Cannabinoids have been found to affect tumors of the brain, prostate, colon and rectum, breast, uterus, cervix, thyroid, skin, pancreas, and lymph. However, the full potential of cannabinoids is yet to be understood.

This review discusses current knowledge on the promising applications of cannabinoids in treating three different side effects of cancer-chemotherapy-induced nausea and vomiting, cancer-associated pain, and tumor development.

The findings suggest that cannabinoids can be used to address some side effects of cancer and to limit the growth of tumors, though a lack of supporting clinical trials presents a challenge for use on actual patients. An additional challenge will be examining whether any of the over one hundred naturally occurring cannabinoids or dozens of synthetic compounds also exhibit useful clinical properties.

Currently, clinical trials are underway; however, no regulatory agencies have approved cannabinoid use for any cancer symptoms beyond antinausea.”

Therapeutic targeting of the tumor microenvironments with cannabinoids and their analogs: Update on clinical trials

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“Cancer is a major global public health concern that affects both industrialized and developing nations. Current cancer chemotherapeutic options are limited by side effects, but plant-derived alternatives and their derivatives offer the possibilities of enhanced treatment response and reduced side effects.

A plethora of recently published articles have focused on treatments based on cannabinoids and cannabinoid analogs and reported that they positively affect healthy cell growth and reverse cancer-related abnormalities by targeting aberrant tumor microenvironments (TMEs), lowering tumorigenesis, preventing metastasis, and/or boosting the effectiveness of chemotherapy and radiotherapy.

Furthermore, TME modulating systems are receiving much interest in the cancer immunotherapy field because it has been shown that TMEs have significant impacts on tumor progression, angiogenesis, invasion, migration, epithelial to mesenchymal transition, metastasis and development of drug resistance.

Here, we have reviewed the effective role of cannabinoids, their analogs and cannabinoid nano formulations on the cellular components of TME (endothelial cells, pericytes, fibroblast and immune cells) and how efficiently it retards the progression of carcinogenesis is discussed. The article summarizes the existing research on the molecular mechanisms of cannabinoids regulation of the TME and finally highlights the human studies on cannabinoids’ active interventional clinical trials.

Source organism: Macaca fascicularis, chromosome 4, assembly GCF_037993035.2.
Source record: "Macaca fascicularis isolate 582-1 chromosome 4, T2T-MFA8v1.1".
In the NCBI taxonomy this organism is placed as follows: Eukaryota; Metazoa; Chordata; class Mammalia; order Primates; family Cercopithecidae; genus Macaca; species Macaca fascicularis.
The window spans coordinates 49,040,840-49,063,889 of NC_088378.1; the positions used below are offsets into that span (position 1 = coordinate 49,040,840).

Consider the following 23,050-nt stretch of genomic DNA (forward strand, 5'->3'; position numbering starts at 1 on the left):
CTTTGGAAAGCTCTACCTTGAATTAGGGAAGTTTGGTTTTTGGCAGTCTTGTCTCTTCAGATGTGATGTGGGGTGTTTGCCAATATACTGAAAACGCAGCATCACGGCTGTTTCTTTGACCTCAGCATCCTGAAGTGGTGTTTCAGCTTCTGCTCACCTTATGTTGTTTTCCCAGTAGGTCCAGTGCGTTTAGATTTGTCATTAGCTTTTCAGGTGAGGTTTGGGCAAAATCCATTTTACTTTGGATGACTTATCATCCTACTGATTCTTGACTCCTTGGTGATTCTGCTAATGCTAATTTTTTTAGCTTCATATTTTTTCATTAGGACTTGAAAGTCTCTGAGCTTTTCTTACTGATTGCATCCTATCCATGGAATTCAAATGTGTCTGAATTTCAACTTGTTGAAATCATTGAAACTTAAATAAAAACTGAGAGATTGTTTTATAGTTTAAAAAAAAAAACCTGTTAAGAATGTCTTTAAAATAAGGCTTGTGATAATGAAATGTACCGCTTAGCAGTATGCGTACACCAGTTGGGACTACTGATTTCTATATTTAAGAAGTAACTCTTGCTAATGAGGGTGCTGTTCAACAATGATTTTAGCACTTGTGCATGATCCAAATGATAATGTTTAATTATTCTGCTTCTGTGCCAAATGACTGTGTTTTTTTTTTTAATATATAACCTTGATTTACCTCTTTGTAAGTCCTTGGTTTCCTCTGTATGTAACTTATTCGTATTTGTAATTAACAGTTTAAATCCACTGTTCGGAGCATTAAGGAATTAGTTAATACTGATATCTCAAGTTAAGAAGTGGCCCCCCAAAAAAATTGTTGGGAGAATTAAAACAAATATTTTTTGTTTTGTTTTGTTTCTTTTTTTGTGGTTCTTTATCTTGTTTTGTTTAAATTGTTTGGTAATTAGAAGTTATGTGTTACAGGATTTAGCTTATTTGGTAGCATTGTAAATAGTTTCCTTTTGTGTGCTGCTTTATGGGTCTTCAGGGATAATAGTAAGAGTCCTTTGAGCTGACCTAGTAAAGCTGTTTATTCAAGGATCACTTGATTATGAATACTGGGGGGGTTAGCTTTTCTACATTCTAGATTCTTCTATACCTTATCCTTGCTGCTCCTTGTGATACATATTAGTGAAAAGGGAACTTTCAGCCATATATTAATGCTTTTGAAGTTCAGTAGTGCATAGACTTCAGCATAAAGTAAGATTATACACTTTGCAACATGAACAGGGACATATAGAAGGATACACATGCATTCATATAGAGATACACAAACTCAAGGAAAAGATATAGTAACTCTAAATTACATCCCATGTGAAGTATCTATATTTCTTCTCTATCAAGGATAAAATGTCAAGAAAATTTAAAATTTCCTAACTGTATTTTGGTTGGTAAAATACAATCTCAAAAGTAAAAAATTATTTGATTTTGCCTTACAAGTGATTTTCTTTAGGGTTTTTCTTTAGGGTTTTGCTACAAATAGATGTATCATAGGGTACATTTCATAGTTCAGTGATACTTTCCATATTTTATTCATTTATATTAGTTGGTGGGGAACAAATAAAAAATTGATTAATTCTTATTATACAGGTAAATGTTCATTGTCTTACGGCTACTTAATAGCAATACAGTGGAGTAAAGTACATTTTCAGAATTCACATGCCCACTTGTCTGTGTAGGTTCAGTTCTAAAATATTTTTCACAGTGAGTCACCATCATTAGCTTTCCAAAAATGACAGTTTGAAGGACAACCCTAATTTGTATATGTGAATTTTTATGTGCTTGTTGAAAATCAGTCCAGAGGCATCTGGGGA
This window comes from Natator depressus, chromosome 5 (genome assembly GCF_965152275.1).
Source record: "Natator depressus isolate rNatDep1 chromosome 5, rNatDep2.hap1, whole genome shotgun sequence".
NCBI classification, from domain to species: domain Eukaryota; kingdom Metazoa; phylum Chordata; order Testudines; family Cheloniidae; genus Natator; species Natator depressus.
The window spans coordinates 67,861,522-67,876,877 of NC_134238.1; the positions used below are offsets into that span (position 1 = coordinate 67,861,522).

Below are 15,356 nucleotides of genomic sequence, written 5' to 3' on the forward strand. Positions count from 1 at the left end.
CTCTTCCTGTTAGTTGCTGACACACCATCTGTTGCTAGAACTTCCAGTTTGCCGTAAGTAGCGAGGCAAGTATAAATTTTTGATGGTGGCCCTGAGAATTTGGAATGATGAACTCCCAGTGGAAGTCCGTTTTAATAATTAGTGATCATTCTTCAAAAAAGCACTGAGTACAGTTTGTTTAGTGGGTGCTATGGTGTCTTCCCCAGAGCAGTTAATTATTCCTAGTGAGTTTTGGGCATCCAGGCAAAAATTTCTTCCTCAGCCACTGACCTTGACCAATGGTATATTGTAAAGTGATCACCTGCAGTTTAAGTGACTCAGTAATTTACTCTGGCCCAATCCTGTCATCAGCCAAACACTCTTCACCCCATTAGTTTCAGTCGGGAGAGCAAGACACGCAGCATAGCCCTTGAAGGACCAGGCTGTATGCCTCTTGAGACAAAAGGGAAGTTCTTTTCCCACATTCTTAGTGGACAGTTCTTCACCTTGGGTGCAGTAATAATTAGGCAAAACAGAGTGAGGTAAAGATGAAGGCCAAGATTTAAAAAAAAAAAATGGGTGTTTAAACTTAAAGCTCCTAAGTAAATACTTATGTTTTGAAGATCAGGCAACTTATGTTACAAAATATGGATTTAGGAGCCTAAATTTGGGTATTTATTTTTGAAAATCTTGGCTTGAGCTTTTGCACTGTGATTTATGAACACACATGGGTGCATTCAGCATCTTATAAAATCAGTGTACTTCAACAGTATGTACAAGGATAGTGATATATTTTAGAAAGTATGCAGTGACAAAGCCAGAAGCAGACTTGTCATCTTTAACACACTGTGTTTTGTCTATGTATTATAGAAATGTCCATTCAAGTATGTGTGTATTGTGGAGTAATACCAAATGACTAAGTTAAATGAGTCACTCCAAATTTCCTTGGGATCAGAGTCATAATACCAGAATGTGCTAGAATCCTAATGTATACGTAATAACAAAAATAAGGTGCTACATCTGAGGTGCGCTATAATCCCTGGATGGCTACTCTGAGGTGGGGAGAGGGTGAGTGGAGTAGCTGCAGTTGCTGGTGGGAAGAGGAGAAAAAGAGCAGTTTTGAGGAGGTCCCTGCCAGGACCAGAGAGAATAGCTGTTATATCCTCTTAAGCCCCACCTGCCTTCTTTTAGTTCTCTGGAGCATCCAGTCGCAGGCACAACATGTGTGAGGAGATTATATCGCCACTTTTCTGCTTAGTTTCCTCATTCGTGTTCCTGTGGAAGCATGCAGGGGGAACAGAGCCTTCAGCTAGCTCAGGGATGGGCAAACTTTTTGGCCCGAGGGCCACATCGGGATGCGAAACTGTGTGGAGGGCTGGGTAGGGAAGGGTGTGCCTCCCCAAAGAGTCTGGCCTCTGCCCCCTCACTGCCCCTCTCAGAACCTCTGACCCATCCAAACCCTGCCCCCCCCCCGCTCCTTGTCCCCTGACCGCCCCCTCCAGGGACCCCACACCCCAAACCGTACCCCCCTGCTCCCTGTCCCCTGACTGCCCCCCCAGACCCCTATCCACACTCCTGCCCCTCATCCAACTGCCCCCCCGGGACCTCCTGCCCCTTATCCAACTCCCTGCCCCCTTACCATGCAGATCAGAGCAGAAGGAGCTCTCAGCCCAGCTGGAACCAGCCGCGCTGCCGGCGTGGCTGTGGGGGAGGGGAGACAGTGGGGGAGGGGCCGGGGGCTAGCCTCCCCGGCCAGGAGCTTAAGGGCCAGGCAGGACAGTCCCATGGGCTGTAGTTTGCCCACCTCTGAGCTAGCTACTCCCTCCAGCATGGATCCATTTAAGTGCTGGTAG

The conclusion outlines the need for future research involving clinical trials of cannabinoids to demonstrate their efficacy and activity as a treatment/prevention for various types of human malignancies.”

Anti-cancer effects of selective cannabinoid agonists in pancreatic and breast cancer cells

“Objective: Cancer ranks first among the causes of morbidity and mortality all over the world, and it is expected to continue to be the main cause of death in the coming years. Therefore, new molecular targets and therapeutic strategies are urgently needed. In many cases, some reports show increased levels of endocannabinoids and their receptors in cancer, a condition often associated with tumour aggressiveness. Recent studies have suggested that cannabinoid-1/2 receptors contribute to tumour growth in a variety of cancers, including pancreatic, colon, prostate, and breast cancer. Understanding how cannabinoids can regulate key cellular processes involved in tumorigenesis, such as: cell proliferation and cell death, is crucial to improving existing and new therapeutic approaches for the cancer patients. The present study was aimed to characterize the in-vitro effect of L-759633 (a selective CB2 receptor agonist), ACPA (a selective CB1 receptor agonist) and ACEA (a selective CB1 receptor agonist) on the cell proliferation, clonogenicity, and apoptosis in pancreatic (PANC1) and breast (MDA-MB-231) cancer cells.

Methods: The viability and/or proliferation of cells were detected by MTS assay. A clonogenic survival assay was used to detect the ability of a single cell to grow into a colony. Apoptosis was determined with Annexin V staining (Annexin V-FITC/PI test) and by analyzing the expression of Bcl-2-associated X protein (Bax) and B-cell lymphoma 2 (Bcl-2).